30 Before 30

In honor of my upcoming 30th birthday, I’ve researched countless “things to do before 30” lists. And while there are plenty to choose from, I kept coming back to “Thirty Things Every Woman Should Have and Should Know by the Time She’s 30.”

The List was originally published in Glamour by columnist Pamela Redmond Satran in 1997. Over the next 30 weeks, I’ll be tackling each item on The List and reflecting about it here… publicly (gulp). I hope you enjoy and we can grow together. After all, turning older is a privilege denied to many.

By 30, you should know…
16. How to fall in love without losing yourself.

Author Melissa de la Cruz kicks off the second half of The List, which focuses on what you should know by 30, rather than what you should have.

Once again, we start in the relationship arena. Le sigh.

She tells a fictional, purely hypothetical tale of a young woman named Jess, who is interesting and carries herself with grace and confidence. Who wouldn’t want to be — or be with — Jess?

Unfortunately, Jess falls victim to that head-over-heels love where your life becomes all but consumed with your partner’s interests. Through a string of alliterative aliases, boyfriends range from Baseball Billy to Hipster Harry. I think we can all see where this fairy tale is headed.

With each one, Jess invests herself into the relationships so fully, she loses her identity. She goes from buying World Series tickets to dressing in sci-fi costumes to cutting her hair; and as each relationship ends, she’s left as a shell of the woman she used to be… and without many friends who’ve stuck around.

The point of this fable is, quite obviously, to remain confident in who you are — not change your core values for someone else. Can you like the music a partner introduced you to? Of course. Can you genuinely enjoy sports if you’ve never been into them before? I think so. The point is, rather, to not sacrifice what you already are passionate about for your partner’s interests… especially if you already know you don’t share those interests.

Some of the couples I envy most are those which can enjoy separate passions, and allow each other the space to do so. It’s something I’ve strived for in my own relationships, and have seen varying levels of success.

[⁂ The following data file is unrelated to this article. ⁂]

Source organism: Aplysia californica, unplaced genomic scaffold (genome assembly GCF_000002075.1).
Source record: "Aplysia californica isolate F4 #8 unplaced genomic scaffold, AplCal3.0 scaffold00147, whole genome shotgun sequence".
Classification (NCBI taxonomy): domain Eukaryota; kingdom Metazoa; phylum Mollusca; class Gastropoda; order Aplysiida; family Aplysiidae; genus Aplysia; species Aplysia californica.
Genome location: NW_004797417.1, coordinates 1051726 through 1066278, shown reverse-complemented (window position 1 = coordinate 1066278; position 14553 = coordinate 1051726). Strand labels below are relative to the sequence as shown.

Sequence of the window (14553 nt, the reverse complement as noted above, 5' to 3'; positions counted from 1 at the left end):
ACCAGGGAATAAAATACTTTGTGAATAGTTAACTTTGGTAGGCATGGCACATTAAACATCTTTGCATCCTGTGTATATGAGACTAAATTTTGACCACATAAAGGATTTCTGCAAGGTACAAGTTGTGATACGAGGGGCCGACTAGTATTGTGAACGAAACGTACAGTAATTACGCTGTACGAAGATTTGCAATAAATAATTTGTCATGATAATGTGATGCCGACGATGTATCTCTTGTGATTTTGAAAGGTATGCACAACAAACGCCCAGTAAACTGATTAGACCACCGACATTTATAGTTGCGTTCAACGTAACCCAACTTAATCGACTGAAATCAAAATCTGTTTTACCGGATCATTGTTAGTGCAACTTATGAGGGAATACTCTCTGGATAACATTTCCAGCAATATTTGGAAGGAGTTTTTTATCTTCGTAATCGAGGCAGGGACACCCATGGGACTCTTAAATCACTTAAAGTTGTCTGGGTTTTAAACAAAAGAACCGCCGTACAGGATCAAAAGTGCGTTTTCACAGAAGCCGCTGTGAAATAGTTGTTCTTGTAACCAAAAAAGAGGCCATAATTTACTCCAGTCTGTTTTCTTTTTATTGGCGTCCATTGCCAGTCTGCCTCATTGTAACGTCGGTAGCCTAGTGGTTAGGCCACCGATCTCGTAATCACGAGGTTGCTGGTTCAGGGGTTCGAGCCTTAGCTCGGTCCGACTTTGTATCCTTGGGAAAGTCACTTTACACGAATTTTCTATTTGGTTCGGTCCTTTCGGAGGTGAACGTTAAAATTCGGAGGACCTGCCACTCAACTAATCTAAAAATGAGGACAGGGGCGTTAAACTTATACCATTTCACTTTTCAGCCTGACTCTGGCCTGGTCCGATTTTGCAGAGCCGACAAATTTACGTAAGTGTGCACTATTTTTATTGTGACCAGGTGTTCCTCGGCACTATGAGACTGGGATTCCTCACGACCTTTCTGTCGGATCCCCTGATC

Courtesy of ExplodingDog.com

“I hate how you’ve changed.”

While I don’t take falling in love lightly, the relationship I found most meaningful grew from a shared love of some things: reading, sarcasm and baseball, for example. We introduced each other to new books and enjoyed watching games together, but we also allowed — nay, expected — one another to have separate passions.

Sure, he introduced me to new music and I showed him new restaurants. But we didn’t spend all of our time together, and there wasn’t any resentment for wanting to have our own “thing.”

I saw markedly more success in that relationship than in the one before it, where I tried to enjoy video games in an effort to spend more time together. Turns out, my love for them remains at about a Mario Kart level.

And while I didn’t resent him for being passionate about something different, I think it was challenging for him to understand how I couldn’t be so excited about this thing he loved. I encouraged him to still participate in game nights and tournaments, because he enjoyed it, but I wasn’t going to sit and watch for hours on end without having the slightest interest.

All this is to say, we each have our own passions… and non-negotiables. For some couples, it works very well to work in the same industry (or at the same company), to have the same hobbies, to share all of the same friends. For others, myself included, it works to have some sense of independence and social circles.

I’m clearly no expert, but I think approach it however it will make you happy — without sacrificing who you are at your core.

Courtesy of Pinterest

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About Wittyburg

Sarcastic, sports-obsessed writer & FL native navigating SF.

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